Flexible Sigmoidoscopy

What is a Flexible Sigmoidoscopy? 

Flexible sigmoidoscopy (also known as limited colonoscopy) allows
inspection of the lining of the rectum and lower part of the colon.
It uses a flexible tube with a “video camera” at the tip. The
instrument is about 1 cm in diameter. It is an important
examination used for the diagnosis and treatment of bowel
conditions.

Preparation

Your doctor will tell you what preparation is required. If you are not receiving a sedative medication for the procedure, there is no need to fast, prior to the procedure. If your doctor plans to give you sedation for the procedure you will need to fast which will require no food for 6 hours and no liquids 2 hours prior to the procedure. A small enema (a solution that is inserted into the rectum to clean the lower bowel) is the only preparation and it is given just before the procedure. It is unusual to require a full bowel clean out prior to this procedure.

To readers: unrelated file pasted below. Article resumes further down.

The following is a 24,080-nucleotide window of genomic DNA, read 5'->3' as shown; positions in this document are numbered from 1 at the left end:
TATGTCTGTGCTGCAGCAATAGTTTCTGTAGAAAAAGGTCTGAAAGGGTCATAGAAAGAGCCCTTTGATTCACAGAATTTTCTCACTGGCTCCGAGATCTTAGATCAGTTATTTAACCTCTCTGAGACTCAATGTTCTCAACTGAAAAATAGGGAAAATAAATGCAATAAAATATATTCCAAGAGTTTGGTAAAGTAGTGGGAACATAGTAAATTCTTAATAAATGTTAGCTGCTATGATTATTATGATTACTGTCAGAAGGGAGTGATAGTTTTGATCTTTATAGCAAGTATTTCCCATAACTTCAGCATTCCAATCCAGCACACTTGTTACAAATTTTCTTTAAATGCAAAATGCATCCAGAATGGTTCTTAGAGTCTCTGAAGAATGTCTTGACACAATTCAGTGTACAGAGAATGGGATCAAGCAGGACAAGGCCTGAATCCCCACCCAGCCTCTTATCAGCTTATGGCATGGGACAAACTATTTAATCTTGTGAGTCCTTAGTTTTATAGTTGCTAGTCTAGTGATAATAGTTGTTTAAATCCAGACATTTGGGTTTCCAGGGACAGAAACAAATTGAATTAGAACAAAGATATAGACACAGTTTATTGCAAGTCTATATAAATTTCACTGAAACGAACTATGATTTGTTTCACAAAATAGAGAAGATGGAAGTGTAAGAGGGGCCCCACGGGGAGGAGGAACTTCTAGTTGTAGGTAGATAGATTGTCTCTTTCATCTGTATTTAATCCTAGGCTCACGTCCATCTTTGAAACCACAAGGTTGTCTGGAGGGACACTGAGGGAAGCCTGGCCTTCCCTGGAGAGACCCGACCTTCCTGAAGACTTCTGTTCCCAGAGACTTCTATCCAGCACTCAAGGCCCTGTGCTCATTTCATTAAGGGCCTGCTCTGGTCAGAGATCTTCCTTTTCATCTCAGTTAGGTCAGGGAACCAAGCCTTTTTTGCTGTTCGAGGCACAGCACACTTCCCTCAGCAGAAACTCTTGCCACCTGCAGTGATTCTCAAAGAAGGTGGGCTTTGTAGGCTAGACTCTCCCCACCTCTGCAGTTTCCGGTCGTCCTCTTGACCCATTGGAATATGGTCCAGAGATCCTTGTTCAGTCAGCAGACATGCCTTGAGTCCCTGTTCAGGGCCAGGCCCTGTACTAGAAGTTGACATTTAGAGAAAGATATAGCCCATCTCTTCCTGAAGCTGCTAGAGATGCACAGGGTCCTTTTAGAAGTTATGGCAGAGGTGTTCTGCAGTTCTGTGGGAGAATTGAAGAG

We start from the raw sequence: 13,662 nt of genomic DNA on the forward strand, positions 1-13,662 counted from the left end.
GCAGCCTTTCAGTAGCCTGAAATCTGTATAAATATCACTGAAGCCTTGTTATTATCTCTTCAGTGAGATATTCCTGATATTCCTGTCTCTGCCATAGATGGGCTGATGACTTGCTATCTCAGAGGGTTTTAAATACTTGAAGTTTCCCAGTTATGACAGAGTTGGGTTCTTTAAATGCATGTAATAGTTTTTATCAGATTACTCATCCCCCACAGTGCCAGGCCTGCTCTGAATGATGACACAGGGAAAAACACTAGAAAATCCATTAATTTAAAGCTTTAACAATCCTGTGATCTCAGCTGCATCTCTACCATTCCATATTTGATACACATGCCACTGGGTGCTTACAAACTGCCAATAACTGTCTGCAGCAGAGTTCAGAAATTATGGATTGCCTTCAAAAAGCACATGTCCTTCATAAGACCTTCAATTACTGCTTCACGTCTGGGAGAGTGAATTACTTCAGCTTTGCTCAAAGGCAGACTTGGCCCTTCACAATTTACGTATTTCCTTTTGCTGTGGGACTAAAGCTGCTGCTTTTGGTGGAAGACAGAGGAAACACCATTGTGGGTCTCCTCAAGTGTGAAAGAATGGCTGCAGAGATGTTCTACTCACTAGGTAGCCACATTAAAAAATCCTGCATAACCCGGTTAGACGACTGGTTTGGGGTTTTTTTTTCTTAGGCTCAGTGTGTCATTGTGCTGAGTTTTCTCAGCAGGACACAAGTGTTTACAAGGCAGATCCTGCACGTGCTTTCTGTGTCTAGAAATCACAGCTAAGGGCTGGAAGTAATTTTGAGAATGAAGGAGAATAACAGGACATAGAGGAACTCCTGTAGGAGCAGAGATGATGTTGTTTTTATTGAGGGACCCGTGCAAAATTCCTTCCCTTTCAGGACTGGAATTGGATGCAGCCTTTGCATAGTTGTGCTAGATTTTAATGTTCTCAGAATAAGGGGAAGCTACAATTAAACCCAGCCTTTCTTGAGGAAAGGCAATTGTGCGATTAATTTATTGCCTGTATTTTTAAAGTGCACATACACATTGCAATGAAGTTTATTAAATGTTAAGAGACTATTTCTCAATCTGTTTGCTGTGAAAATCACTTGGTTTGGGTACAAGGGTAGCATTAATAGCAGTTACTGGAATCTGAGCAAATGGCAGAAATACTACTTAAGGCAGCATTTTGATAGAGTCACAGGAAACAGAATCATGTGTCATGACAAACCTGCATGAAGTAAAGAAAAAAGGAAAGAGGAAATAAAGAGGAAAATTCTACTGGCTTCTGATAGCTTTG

Please inform your doctor prior to the procedure about medications that you are taking:

  • Any anticoagulants (particularly blood thinning medications) such as Warfarin, Aspirin, Clopidogrel (Plavix) or Dabigatran (Pradaxa).
  • Please bring a list of your current medications with you to your appointment.

Procedure

You will lie on your side while your doctor advances the endoscope through the rectum and colon. You might experience a feeling of pressure, bloating or cramping during the procedure. This is normal. After the procedure, your doctor will explain the results to you.
If you receive sedative medications for your procedure, it is very important that you do not drive a car, travel on public transport alone or operate machinery for 12 hours.
 

Risks


Flexible sigmoidoscopy and biopsy are very safe when performed by doctors who are specially trained and experienced in these endoscopic procedures. Complications occur rarely, and could include problems such as: bleeding from a biopsy, or polyp removal site and damage to the wall of the bowel (perforation). These complications are uncommon, but it is important for you to recognise early signs of possible complications.
Contact your doctor or the hospital if you notice:

  • Severe abdominal pain
  • Fevers and chills
  • Rectal bleeding